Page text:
Health journals condemn NHS reforms
The editors of three leading healthcare journals have taken the unusual step of uniting to publish a joint assault on the Government's "poorly thought-through" NHS reforms.
In an editorial published simultaneously, the British Medical Journal, Health Service Journal and Nursing Times warned that flaws in the "bloated and opaque" Health and Social Care Bill would leave the NHS needing yet another overhaul within five years.
Separately, the BMJ published research suggesting that ditching Health Secretary Andrew Lansley's Bill now could save the NHS more than £1 billion in 2013.
The three journals called on Parliament to establish an independently-appointed standing commission to initiate "a mature and informed national discussion on the future of our national health system" and ensure that there is no repeat of Mr Lansley's "ideological and incompetent" attempt at reform.
While accepting that health professional groups differ in their stance on the Bill, BMJ editor Fiona Godlee, HSJ editor Alastair McLellan and Nursing Times editor Jenni Middleton said that there could be no doubting the "overwhelming sense of distress and lack of confidence in the Government's plans among those who must deliver the service".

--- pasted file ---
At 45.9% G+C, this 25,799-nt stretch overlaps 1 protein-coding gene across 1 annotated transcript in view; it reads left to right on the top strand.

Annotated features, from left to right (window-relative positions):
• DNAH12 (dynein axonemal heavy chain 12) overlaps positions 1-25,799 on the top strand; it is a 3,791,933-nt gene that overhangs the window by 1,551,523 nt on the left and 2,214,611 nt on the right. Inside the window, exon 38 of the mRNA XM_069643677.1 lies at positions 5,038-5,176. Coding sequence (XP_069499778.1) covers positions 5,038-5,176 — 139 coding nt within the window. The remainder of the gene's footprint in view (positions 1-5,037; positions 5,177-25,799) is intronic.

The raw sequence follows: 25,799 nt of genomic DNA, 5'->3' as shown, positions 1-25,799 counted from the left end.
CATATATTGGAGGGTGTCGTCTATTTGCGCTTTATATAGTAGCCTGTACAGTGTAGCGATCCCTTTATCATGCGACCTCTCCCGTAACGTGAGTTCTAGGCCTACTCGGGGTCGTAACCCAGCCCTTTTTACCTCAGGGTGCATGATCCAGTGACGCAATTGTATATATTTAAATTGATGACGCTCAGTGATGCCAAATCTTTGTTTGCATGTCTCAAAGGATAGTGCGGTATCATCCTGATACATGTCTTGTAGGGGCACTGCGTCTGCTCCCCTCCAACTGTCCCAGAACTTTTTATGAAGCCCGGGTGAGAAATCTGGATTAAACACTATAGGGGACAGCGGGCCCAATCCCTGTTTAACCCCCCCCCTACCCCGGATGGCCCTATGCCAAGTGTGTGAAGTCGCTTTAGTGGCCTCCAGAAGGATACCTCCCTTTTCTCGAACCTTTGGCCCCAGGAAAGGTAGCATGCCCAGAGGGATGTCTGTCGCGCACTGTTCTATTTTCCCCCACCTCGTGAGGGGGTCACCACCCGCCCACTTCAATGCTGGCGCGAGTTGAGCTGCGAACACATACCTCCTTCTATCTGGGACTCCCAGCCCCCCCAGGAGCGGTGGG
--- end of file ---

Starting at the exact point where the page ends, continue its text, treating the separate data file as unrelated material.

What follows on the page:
They wrote: "Through a combination of poor political judgment and reluctance to engage with criticism, a set of (mostly) reasonable objectives morphed into an old-fashioned top-down reorganisation.
"It also resulted in a bloated and opaque piece of legislation, whose goals could have largely been achieved by other, more effective, means."
Shadow health secretary Andy Burnham said: "The chorus of protest against David Cameron and Andrew Lansley's ill-conceived plans for the NHS grows louder by the day, uniting voices across the health world."
However a Department of Health spokesman said: "Our reforms are based on what NHS staff themselves have consistently said - they want more freedom from day-to-day bureaucracy and political interference so they can get on with the job of caring for patients. That is exactly what this Bill achieves.
He added: "It's completely untrue to suggest that dropping the Bill would save the NHS money. Our plans will reduce needless bureaucracy by a third and save £4.5 billion over the course of this Parliament and £1.5 billion every year afterwards. Every penny saved will be reinvested in frontline care for patients."